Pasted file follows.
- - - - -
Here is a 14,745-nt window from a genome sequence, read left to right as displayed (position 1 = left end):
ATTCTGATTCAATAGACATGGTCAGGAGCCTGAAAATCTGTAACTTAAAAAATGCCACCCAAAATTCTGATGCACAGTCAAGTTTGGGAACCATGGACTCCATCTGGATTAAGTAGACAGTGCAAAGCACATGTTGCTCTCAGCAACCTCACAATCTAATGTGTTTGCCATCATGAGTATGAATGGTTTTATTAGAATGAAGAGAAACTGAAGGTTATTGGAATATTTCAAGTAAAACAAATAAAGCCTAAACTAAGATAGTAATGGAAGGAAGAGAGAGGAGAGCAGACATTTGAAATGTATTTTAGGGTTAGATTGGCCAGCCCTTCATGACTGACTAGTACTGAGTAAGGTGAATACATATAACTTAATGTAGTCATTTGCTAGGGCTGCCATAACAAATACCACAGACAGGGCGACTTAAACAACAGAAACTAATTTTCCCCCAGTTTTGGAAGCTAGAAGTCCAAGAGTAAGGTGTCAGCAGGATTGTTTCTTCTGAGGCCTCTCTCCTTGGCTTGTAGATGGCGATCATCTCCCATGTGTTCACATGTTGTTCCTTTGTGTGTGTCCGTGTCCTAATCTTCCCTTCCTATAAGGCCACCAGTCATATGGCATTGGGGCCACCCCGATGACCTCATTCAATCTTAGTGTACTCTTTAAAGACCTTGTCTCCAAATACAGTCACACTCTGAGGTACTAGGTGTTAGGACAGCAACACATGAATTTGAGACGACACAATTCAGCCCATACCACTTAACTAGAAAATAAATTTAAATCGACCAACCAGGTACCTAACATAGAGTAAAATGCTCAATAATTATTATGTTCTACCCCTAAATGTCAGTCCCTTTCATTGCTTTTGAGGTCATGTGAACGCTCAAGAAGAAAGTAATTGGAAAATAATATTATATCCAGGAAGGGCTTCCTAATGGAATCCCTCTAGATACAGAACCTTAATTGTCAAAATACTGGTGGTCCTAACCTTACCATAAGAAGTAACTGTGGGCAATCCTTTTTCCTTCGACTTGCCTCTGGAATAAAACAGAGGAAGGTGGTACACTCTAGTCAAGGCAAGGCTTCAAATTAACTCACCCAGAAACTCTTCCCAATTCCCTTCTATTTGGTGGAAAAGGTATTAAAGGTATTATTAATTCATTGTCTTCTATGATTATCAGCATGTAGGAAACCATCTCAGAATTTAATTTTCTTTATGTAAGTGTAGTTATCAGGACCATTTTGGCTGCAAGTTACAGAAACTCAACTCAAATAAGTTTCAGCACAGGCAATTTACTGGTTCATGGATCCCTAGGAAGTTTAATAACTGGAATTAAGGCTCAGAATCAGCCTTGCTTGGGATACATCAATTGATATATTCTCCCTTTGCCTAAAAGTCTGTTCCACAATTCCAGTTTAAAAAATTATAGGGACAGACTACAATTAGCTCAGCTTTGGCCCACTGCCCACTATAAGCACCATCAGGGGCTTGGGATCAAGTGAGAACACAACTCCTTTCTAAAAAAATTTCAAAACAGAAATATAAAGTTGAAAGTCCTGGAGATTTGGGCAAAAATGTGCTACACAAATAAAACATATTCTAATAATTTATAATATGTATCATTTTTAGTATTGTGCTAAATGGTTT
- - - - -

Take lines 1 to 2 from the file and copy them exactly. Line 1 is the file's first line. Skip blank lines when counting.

Here is a 14,745-nt window from a genome sequence, read left to right as displayed (position 1 = left end):
ATTCTGATTCAATAGACATGGTCAGGAGCCTGAAAATCTGTAACTTAAAAAATGCCACCCAAAATTCTGATGCACAGTCAAGTTTGGGAACCATGGACTCCATCTGGATTAAGTAGACAGTGCAAAGCACATGTTGCTCTCAGCAACCTCACAATCTAATGTGTTTGCCATCATGAGTATGAATGGTTTTATTAGAATGAAGAGAAACTGAAGGTTATTGGAATATTTCAAGTAAAACAAATAAAGCCTAAACTAAGATAGTAATGGAAGGAAGAGAGAGGAGAGCAGACATTTGAAATGTATTTTAGGGTTAGATTGGCCAGCCCTTCATGACTGACTAGTACTGAGTAAGGTGAATACATATAACTTAATGTAGTCATTTGCTAGGGCTGCCATAACAAATACCACAGACAGGGCGACTTAAACAACAGAAACTAATTTTCCCCCAGTTTTGGAAGCTAGAAGTCCAAGAGTAAGGTGTCAGCAGGATTGTTTCTTCTGAGGCCTCTCTCCTTGGCTTGTAGATGGCGATCATCTCCCATGTGTTCACATGTTGTTCCTTTGTGTGTGTCCGTGTCCTAATCTTCCCTTCCTATAAGGCCACCAGTCATATGGCATTGGGGCCACCCCGATGACCTCATTCAATCTTAGTGTACTCTTTAAAGACCTTGTCTCCAAATACAGTCACACTCTGAGGTACTAGGTGTTAGGACAGCAACACATGAATTTGAGACGACACAATTCAGCCCATACCACTTAACTAGAAAATAAATTTAAATCGACCAACCAGGTACCTAACATAGAGTAAAATGCTCAATAATTATTATGTTCTACCCCTAAATGTCAGTCCCTTTCATTGCTTTTGAGGTCATGTGAACGCTCAAGAAGAAAGTAATTGGAAAATAATATTATATCCAGGAAGGGCTTCCTAATGGAATCCCTCTAGATACAGAACCTTAATTGTCAAAATACTGGTGGTCCTAACCTTACCATAAGAAGTAACTGTGGGCAATCCTTTTTCCTTCGACTTGCCTCTGGAATAAAACAGAGGAAGGTGGTACACTCTAGTCAAGGCAAGGCTTCAAATTAACTCACCCAGAAACTCTTCCCAATTCCCTTCTATTTGGTGGAAAAGGTATTAAAGGTATTATTAATTCATTGTCTTCTATGATTATCAGCATGTAGGAAACCATCTCAGAATTTAATTTTCTTTATGTAAGTGTAGTTATCAGGACCATTTTGGCTGCAAGTTACAGAAACTCAACTCAAATAAGTTTCAGCACAGGCAATTTACTGGTTCATGGATCCCTAGGAAGTTTAATAACTGGAATTAAGGCTCAGAATCAGCCTTGCTTGGGATACATCAATTGATATATTCTCCCTTTGCCTAAAAGTCTGTTCCACAATTCCAGTTTAAAAAATTATAGGGACAGACTACAATTAGCTCAGCTTTGGCCCACTGCCCACTATAAGCACCATCAGGGGCTTGGGATCAAGTGAGAACACAACTCCTTTCTAAAAAAATTTCAAAACAGAAATATAAAGTTGAAAGTCCTGGAGATTTGGGCAAAAATGTGCTACACAAATAAAACATATTCTAATAATTTATAATATGTATCATTTTTAGTATTGTGCTAAATGGTTT